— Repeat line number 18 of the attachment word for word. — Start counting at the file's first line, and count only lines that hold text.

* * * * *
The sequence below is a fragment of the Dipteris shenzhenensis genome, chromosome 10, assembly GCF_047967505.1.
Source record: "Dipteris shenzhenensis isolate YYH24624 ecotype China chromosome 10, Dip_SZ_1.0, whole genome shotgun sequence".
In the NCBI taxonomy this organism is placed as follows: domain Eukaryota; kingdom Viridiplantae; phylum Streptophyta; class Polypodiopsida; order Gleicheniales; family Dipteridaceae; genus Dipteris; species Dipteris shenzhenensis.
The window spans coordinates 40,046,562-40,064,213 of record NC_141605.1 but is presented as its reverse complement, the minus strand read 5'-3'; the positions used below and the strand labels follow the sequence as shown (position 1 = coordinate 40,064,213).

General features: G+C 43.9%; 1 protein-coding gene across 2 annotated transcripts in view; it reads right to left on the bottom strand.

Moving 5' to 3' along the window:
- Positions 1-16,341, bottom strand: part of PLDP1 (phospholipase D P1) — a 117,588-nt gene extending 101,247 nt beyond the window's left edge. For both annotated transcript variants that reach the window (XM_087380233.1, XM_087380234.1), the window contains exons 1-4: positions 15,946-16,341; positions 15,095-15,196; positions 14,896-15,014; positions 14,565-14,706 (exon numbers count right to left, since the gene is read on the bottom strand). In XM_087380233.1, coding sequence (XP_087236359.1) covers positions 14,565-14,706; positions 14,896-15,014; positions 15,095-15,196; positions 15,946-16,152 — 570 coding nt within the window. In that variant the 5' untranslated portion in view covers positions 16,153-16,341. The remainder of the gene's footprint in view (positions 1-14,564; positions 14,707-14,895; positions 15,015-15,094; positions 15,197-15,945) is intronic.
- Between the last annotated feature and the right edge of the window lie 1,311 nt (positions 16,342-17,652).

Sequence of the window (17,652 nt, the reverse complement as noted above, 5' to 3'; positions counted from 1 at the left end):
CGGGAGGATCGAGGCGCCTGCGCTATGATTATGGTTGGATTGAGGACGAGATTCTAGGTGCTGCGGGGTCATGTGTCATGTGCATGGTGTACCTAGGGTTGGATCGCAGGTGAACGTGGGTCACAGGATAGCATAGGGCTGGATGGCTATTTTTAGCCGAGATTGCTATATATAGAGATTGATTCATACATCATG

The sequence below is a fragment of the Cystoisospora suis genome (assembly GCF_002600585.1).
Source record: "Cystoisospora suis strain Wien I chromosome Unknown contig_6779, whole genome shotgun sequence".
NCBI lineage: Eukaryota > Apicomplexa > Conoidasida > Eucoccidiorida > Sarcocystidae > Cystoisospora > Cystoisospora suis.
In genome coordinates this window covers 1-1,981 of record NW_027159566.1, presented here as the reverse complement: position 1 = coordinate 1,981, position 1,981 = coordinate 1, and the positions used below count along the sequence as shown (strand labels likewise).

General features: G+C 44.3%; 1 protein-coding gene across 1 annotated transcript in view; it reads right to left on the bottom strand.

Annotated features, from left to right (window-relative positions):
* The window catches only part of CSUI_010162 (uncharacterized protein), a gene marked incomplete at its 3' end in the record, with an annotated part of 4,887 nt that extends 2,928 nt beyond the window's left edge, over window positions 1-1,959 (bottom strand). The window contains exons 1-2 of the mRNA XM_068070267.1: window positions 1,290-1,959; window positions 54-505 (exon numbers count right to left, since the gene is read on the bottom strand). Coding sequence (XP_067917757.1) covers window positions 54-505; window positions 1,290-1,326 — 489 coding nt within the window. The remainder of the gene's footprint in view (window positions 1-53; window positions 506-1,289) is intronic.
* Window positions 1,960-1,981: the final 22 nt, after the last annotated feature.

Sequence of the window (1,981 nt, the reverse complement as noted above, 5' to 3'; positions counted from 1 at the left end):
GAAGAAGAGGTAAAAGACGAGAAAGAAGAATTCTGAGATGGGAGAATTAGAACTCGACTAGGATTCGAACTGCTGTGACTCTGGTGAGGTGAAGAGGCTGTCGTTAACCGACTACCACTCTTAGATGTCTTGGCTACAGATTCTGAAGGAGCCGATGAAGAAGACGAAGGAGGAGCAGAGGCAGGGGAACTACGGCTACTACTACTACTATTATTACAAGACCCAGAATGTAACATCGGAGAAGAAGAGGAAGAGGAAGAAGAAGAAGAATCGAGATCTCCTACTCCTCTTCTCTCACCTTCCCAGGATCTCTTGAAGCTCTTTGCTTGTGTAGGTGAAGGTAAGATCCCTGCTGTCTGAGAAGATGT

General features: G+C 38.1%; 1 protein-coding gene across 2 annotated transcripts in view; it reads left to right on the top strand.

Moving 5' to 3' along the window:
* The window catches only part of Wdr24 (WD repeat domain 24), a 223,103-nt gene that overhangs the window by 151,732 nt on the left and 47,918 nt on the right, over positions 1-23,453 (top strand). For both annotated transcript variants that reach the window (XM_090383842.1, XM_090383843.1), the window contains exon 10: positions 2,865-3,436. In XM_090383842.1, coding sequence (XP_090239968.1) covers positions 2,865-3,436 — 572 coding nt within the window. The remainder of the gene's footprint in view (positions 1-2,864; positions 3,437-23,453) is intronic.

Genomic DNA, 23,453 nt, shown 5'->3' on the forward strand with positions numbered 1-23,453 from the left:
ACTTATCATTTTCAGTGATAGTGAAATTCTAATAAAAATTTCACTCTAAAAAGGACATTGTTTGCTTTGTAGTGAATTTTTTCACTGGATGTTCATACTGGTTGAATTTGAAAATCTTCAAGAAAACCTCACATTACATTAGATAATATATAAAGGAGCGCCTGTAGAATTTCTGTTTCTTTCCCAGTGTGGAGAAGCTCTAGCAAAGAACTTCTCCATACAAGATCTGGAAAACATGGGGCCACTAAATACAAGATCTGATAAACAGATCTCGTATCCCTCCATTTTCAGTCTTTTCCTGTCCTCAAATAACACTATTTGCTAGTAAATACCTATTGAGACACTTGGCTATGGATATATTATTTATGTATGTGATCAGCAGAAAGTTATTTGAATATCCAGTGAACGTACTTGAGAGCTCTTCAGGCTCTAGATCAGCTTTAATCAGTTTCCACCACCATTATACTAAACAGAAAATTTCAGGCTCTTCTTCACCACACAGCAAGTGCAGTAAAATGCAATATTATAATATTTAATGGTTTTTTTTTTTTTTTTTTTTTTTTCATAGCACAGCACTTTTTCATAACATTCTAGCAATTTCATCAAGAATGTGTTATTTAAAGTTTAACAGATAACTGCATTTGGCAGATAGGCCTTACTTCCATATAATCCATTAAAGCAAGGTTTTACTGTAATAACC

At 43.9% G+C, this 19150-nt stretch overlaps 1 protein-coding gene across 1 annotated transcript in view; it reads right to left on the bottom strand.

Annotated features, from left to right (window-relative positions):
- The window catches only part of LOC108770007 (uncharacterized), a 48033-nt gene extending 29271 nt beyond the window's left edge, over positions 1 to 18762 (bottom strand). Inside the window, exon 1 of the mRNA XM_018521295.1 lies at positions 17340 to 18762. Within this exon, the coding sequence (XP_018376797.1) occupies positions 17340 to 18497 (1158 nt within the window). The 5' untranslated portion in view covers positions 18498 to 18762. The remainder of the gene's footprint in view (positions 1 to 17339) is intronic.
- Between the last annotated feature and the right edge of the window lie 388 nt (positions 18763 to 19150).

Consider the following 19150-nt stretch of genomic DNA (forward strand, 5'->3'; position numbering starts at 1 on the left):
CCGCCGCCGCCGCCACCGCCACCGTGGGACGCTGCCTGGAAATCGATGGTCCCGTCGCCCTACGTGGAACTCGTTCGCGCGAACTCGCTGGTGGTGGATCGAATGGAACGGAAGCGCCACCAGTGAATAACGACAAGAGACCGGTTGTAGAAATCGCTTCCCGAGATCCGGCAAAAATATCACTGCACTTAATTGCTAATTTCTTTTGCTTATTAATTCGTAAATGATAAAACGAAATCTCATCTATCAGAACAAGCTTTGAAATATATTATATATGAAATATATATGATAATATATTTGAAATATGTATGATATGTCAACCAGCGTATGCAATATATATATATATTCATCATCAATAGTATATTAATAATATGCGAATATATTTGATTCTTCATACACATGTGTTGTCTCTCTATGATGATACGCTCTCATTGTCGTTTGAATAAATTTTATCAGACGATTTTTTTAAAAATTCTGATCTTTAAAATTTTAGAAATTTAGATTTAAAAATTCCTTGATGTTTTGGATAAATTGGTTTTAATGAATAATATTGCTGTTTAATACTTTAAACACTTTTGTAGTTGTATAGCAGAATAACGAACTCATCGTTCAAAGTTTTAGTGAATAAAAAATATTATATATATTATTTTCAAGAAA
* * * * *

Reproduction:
* Window positions 1,960-1,981: the final 22 nt, after the last annotated feature.